NYSE says it’ll not delist three Chinese language telecom giants

A man walks outside the New York Stock Exchange (NYSE) in New York, November 24, 2020.

Brendan McDermid | Reuters

The New York Stock Exchange said it no longer plans to delist three Chinese telecommunications giants.

In a late Monday statement, the NYSE said it dropped the plans after “further consultation with relevant regulatory authorities in connection with Office of Foreign Assets Control.”

Hong Kong-listed shares of China Telecom, China Mobile and China Unicom rallied after news of the reversal.

The announcement comes after the NYSE said on Dec. 31 that it would move to delist American depositary shares of China Telecom, China Mobile and China Unicom.

The NYSE had originally planned to drop the Chinese telecom listings in order to comply with an executive order that President Donald Trump signed in November. That order sought to bar American companies and individuals from investing in firms that the Trump administration alleged aid the Chinese military.

Major stock index giants like MSCI, S&P Dow Jones Indices and FTSE Russell as well as popular trading app Robinhood have also taken steps to comply with the executive order.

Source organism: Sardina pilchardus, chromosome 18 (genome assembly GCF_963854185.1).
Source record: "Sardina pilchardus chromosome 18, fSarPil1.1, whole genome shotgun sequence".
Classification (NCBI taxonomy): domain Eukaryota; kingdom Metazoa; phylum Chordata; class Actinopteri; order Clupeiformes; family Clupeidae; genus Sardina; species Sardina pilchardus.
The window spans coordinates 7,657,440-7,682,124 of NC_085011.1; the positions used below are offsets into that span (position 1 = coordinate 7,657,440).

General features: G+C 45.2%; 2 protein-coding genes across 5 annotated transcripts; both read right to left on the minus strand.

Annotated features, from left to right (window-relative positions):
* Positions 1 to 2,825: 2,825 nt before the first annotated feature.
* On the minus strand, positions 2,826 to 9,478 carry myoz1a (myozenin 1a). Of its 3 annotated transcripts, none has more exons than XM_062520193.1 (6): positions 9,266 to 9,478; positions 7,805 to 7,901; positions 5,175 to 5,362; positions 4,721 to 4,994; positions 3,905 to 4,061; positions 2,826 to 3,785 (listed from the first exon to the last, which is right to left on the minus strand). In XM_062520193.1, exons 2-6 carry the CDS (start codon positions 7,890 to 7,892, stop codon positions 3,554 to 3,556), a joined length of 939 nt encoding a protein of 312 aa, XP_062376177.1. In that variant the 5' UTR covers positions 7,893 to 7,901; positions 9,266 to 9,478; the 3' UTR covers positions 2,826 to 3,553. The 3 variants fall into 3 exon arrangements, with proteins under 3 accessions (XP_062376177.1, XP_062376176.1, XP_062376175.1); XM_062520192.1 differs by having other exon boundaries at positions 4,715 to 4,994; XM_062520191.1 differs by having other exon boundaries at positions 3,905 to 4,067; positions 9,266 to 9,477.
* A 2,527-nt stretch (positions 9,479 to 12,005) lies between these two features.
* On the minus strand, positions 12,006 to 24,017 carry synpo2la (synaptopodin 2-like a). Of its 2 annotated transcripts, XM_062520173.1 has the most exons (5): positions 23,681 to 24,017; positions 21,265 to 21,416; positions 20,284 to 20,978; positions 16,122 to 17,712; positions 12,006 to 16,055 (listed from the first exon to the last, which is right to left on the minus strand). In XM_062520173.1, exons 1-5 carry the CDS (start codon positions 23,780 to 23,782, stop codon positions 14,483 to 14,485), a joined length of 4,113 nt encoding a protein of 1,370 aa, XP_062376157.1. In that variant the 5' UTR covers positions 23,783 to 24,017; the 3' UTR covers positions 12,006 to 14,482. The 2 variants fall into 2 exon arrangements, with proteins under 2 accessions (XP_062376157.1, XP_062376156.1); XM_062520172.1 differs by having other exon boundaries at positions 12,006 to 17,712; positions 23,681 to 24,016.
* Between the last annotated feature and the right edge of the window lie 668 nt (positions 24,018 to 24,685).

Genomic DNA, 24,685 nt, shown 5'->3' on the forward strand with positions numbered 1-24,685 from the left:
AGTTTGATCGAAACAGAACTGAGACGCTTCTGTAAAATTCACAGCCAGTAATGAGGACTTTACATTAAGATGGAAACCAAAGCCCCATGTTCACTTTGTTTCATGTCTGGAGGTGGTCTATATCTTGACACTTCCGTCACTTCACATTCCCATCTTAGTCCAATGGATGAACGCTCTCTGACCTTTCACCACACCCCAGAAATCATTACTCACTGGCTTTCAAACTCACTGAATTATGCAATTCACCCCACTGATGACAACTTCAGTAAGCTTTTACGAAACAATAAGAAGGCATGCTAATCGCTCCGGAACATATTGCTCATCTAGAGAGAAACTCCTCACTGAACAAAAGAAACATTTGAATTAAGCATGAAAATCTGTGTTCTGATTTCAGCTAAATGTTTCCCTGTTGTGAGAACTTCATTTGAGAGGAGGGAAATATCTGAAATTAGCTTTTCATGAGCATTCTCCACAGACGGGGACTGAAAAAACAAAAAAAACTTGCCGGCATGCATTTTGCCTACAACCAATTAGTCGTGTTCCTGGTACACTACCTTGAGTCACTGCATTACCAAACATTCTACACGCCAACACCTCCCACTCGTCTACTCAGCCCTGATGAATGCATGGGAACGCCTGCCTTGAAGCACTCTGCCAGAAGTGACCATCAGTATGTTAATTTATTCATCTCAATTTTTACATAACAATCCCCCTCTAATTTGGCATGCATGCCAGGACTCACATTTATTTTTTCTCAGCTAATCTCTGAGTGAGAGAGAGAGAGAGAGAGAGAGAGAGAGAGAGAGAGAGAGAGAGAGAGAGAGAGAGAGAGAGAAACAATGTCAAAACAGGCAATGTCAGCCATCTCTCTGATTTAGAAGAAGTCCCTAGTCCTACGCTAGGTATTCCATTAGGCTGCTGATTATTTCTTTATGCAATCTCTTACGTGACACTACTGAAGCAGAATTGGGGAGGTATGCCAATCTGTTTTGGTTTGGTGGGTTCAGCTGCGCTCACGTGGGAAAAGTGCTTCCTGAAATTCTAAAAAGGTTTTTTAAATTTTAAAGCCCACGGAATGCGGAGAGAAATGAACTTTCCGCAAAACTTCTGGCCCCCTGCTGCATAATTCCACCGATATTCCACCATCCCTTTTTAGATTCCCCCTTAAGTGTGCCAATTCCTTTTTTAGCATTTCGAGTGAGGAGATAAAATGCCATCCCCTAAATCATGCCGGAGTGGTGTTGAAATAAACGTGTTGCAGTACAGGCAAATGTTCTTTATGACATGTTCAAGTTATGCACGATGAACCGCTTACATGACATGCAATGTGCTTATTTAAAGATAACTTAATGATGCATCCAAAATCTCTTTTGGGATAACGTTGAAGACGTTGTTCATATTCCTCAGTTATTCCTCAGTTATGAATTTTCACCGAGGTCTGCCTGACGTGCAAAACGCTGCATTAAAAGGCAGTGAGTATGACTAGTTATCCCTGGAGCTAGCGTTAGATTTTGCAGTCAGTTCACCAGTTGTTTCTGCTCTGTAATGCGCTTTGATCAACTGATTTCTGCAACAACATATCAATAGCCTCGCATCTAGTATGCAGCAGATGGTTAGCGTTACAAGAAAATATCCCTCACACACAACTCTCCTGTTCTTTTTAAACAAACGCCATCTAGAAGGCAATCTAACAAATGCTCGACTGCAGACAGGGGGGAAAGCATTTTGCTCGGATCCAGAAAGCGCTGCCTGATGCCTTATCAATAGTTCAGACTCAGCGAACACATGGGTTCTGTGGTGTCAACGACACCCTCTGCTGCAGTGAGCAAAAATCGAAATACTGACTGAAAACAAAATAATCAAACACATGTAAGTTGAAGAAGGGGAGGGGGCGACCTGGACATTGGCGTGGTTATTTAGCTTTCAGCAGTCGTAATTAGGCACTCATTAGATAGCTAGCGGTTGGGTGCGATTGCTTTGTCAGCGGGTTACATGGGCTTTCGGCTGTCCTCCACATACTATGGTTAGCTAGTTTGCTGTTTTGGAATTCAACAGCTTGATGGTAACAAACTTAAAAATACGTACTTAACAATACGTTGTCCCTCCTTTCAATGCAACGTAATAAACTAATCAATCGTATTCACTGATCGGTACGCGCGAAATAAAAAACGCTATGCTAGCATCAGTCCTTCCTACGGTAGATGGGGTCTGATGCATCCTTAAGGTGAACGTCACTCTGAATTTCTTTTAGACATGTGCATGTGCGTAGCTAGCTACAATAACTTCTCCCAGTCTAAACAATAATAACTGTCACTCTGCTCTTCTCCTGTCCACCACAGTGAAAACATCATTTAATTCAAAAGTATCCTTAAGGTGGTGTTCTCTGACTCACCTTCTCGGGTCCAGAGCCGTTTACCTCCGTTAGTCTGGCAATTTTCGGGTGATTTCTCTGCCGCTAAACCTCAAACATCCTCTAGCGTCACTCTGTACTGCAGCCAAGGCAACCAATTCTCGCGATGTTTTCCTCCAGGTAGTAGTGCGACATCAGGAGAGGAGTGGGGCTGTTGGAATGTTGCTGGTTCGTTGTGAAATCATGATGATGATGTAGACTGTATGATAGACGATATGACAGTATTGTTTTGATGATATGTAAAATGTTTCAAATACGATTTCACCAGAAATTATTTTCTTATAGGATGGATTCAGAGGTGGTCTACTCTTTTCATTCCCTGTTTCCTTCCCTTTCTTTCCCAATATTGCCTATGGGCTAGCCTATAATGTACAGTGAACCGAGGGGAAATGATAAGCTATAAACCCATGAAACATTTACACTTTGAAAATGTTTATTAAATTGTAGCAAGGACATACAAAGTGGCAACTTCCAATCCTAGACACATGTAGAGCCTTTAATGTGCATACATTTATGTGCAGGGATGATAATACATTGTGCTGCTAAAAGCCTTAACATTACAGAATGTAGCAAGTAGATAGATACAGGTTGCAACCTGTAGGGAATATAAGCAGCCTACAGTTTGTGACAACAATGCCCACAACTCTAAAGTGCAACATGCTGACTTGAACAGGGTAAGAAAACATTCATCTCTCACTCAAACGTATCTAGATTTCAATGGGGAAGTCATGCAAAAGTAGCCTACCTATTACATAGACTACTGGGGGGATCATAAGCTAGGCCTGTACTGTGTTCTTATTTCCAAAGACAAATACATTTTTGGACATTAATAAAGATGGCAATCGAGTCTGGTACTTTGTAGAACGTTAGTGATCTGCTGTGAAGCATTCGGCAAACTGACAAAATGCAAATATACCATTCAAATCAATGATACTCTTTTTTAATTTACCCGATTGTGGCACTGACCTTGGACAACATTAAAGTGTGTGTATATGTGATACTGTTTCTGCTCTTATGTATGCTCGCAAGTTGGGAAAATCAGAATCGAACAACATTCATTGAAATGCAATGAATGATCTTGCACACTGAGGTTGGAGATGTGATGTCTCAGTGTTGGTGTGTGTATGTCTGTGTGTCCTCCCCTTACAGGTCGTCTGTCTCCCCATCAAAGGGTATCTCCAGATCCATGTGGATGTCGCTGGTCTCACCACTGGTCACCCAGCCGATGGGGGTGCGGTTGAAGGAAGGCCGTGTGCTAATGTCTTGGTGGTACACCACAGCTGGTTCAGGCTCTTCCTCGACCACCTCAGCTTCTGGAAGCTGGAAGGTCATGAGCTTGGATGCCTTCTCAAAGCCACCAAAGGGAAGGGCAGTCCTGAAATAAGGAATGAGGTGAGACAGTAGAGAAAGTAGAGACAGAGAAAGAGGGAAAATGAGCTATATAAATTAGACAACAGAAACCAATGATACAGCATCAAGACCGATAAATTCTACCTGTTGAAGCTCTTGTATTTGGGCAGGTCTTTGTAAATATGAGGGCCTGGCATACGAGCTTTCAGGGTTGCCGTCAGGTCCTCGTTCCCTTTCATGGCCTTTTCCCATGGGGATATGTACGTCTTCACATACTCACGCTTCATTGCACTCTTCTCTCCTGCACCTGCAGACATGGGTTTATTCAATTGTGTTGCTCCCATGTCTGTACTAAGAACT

On Monday, the China Securities Regulatory Commission said the executive order was based on “political purposes” and “entirely ignored the actual situations of relevant companies and the legitimate rights of the global investors, and severely damaged market rule and order.”

Trump’s investment ban is set to take effect Monday, a little more than a week before President-elect Joe Biden is set to to be inaugurated.

Biden is unlikely to make any immediate changes to the U.S.-China relationship, but has repeatedly said he would prefer to work with U.S. allies on enforcing the “rules of the road” for global trade.

Still, that approach would stand in contrast to that of the Trump administration, which often pursued aggressive, unilateral actions to challenge China on economic and national security issues.

— CNBC’s Evelyn Cheng contributed to this report.

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